Fever beasts; more crime. This second adventure in the film series of JK Rovling about the unwary young magi-zoologist Noth Scamander, whose work is Eddie Redmaine, takes on an inevitable darker and darker turning point. At first, the story was stuck with snappy narrative revolutions, reactivating characters from the last movie, rescuing them from apparent destruction or loss of memory; there are unresolved mysteries and a general feeling of disturbing forces and complex implications that can save many movies.
Rovling's Wizarding World epic includes concrete references to the Hogwarts universe that we already know and love, the younger versions of old characters, and in some ways has more pre-qualitative looks, with notions of mythic origins. But often often with fantastic adventure, the storms are dragging in and the story inevitably behaves towards the titanic battle of good and evil. It is also spectacular as a wonderful movie for opening, with lovingly realized creatures, witty inventions and lively vignettes. But I could not feel that the narrative tempo was a bit distracting, and that we were convinced, just a little, with a lot of new details. Stressing what: the architectural detail of JK Rovling's creativity is as always inspiring.
Now we have to fight with the dark sorceress Gellert Grindelvald, whom Johnny Depp played with one contact lens in the style of Marilyn Manson. Like Magneto in the X-Menu, he believes in supersilo-superiority; Grindelwald absolutely rejects the idea of a peaceful coexistence with muggles and insists that it is the only real way of survival and the success of the wizard to establish absolute domination over these non-May types – under his own tyrannical rule. And what about his "crimes"? These, it seems, can still be all in the future. The film was set up, as was the first, in the late 1920s, but on the climactic scene of the infamous rhetoric, Grindelwald gave his followers a vision of horror that would come in the next 10 or 15 years: war and destruction. All this, he claims, is what he wants to avoid. But it's ambiguous.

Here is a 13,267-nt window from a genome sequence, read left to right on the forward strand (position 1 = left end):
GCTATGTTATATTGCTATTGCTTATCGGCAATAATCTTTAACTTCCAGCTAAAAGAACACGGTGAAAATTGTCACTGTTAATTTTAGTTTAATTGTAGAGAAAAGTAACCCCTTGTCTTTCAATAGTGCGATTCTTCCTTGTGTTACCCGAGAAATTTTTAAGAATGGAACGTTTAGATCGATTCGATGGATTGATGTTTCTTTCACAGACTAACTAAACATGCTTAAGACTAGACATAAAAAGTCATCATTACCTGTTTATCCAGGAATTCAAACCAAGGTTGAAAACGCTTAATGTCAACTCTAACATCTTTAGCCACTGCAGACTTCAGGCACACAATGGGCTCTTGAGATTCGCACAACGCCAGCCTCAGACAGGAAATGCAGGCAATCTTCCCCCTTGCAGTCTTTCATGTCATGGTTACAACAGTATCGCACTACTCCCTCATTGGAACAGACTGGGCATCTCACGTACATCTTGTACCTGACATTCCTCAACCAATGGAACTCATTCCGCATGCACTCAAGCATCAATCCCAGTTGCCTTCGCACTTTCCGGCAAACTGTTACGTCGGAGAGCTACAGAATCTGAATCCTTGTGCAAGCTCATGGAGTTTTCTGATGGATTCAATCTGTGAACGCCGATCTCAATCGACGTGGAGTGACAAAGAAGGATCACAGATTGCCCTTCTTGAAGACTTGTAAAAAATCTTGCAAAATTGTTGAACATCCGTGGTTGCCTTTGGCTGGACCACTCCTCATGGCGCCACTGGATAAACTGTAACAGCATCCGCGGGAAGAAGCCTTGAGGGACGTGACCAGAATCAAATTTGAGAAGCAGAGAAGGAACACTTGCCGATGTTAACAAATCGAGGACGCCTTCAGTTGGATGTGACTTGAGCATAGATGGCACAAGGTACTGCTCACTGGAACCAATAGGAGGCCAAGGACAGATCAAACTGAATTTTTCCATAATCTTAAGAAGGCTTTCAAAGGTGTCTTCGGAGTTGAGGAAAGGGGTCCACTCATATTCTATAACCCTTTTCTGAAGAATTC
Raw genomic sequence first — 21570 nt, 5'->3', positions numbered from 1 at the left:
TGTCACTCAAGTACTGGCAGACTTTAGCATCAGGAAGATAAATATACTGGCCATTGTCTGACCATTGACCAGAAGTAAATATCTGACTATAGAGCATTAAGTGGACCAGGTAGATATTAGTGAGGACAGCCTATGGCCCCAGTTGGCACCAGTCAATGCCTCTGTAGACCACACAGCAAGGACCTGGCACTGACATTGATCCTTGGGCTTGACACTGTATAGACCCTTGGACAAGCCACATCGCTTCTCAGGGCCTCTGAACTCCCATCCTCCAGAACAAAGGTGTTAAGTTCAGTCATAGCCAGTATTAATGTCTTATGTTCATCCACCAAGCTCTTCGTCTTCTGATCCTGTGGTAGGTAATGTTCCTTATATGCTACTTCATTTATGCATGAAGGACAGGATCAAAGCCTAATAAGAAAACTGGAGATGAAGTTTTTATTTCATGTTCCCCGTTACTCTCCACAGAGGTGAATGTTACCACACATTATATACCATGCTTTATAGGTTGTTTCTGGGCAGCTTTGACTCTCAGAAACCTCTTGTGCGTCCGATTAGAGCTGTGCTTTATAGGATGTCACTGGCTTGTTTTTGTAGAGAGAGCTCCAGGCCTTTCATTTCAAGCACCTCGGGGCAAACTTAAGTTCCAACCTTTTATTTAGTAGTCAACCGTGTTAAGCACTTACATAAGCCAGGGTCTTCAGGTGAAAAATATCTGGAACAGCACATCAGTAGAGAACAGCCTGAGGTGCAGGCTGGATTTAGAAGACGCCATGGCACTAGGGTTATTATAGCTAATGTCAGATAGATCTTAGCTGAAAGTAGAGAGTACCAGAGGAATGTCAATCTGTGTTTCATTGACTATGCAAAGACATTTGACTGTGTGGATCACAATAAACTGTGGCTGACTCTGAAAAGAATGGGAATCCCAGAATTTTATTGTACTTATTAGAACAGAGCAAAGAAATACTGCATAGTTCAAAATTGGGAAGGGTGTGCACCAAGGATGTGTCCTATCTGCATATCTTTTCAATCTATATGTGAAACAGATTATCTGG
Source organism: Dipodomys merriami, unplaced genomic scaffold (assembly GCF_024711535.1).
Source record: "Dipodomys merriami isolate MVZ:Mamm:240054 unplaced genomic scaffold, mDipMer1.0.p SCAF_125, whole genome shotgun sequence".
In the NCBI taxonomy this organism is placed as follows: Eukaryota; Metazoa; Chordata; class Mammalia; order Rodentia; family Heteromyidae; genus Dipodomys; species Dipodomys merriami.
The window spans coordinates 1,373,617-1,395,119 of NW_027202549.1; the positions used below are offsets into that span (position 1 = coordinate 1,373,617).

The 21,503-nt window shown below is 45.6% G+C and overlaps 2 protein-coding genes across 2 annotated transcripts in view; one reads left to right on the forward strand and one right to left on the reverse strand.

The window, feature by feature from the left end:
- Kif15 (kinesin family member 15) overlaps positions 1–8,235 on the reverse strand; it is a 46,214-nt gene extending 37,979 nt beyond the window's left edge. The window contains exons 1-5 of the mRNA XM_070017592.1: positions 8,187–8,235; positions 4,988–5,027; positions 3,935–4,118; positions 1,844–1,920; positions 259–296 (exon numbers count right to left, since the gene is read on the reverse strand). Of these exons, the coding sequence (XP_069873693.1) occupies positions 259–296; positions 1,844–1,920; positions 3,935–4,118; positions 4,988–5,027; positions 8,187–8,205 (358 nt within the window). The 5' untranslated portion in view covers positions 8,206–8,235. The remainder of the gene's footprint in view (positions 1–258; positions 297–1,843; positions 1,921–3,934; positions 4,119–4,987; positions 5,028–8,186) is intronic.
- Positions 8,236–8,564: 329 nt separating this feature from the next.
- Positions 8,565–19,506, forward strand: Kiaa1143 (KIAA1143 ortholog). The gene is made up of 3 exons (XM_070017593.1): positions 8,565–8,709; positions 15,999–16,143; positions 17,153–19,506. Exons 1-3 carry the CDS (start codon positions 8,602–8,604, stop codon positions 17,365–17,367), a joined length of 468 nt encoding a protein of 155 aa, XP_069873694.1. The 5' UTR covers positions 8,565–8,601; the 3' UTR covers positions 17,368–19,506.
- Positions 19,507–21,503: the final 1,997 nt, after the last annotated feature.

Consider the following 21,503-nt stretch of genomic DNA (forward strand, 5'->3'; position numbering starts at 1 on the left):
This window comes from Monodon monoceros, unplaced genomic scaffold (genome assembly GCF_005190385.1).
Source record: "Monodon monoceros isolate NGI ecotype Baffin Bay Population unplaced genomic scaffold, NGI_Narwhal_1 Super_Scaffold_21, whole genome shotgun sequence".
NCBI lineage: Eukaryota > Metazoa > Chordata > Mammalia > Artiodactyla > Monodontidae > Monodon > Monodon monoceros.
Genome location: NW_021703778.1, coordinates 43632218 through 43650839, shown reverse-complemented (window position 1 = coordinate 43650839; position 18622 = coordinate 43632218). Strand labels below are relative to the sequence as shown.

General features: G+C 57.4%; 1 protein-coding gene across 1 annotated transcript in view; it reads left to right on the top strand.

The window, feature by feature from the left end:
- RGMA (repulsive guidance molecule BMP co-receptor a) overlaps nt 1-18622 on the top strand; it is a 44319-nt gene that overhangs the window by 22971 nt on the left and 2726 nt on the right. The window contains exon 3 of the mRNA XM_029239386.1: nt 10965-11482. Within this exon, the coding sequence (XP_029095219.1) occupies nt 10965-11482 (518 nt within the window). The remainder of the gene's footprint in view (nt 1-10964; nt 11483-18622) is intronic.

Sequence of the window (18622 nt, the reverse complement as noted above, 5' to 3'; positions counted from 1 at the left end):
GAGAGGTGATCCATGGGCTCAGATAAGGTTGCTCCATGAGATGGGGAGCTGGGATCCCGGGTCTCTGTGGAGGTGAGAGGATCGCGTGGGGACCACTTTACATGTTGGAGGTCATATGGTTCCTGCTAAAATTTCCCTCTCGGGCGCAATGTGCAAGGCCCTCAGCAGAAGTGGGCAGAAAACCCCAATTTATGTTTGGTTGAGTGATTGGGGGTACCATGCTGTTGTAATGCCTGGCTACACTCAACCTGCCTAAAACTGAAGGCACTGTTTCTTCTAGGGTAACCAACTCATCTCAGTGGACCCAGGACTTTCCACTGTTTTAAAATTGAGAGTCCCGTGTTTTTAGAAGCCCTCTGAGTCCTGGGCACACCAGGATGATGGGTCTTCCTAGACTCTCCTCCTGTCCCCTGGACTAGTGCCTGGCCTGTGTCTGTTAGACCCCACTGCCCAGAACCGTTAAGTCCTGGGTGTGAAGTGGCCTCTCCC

Grindelvald begins in detention, in the way we left him at the end of the last film, the presumed character's character far from canceling to closing. In Paris, we are introduced to a vital vital figure: Credence, a troubled young man whose Ezra Miller, who can hold the key to the future of the wizard. Is it good or evil? The choice is not that simple. Tina Goldstein is also in Paris on a magical business, and the poor Nevt is still in love with her, but she cooled down on him, due to a misunderstanding of his relationship with Zoe Kravitz, who was hired by Newcastle Brother Thesus (Callum Turner), an official magician who is trying to rehabilitate Nevt's reputation with authority. Dan Fogler repeated his mood as Newtown's friend without the monkey, Jacob, who is still with Tina's sister Kueenie (Alison Sudol).
But the most memorable newcomer is the young Albus Dambldore, played by Jude Lew, a charming and charming figure that convinces Newtown that he must travel to Paris to find Credenc and face his fate. Albus is, of course, Newtown's former teacher, and there is a very funny scene when he encouraged the younger Nevt to come face to face with his goddess, the form of his worst fear. The worst fear of Newtown is in the office, so his boggart is a miserable little table with a machine that turns into a monster.
Albus is now known for being gay, and in this film he discovers that he was close to the brothers with a certain character as a young man. In fact, closer to the brothers. The connection was intense. There was complicated blood. But his gainess is only flexible and indirectly represented.
The Fantastic Beasts Movie is spectacular and entertaining as expected, and this is an attractive Christmas event, but some of the wonders, novelties and pure narrative waves of the first movie have been mistaken for the benefit of a more diffused focused plot, widespread among the larger ensemble cast. There is more self-consciousness, the arduous setup of the foundations for a great mythical franchise with apocalyptic struggles is still far below the horizon. I would like to see much more of this top performer, Catherine Waterster, but Redmain's New York becomes the true character: gentle, shy, with a childish quality that really does not change no matter how terrible things are.
• Fantastic Beasts: Grindelwald's crimes were released on November 16th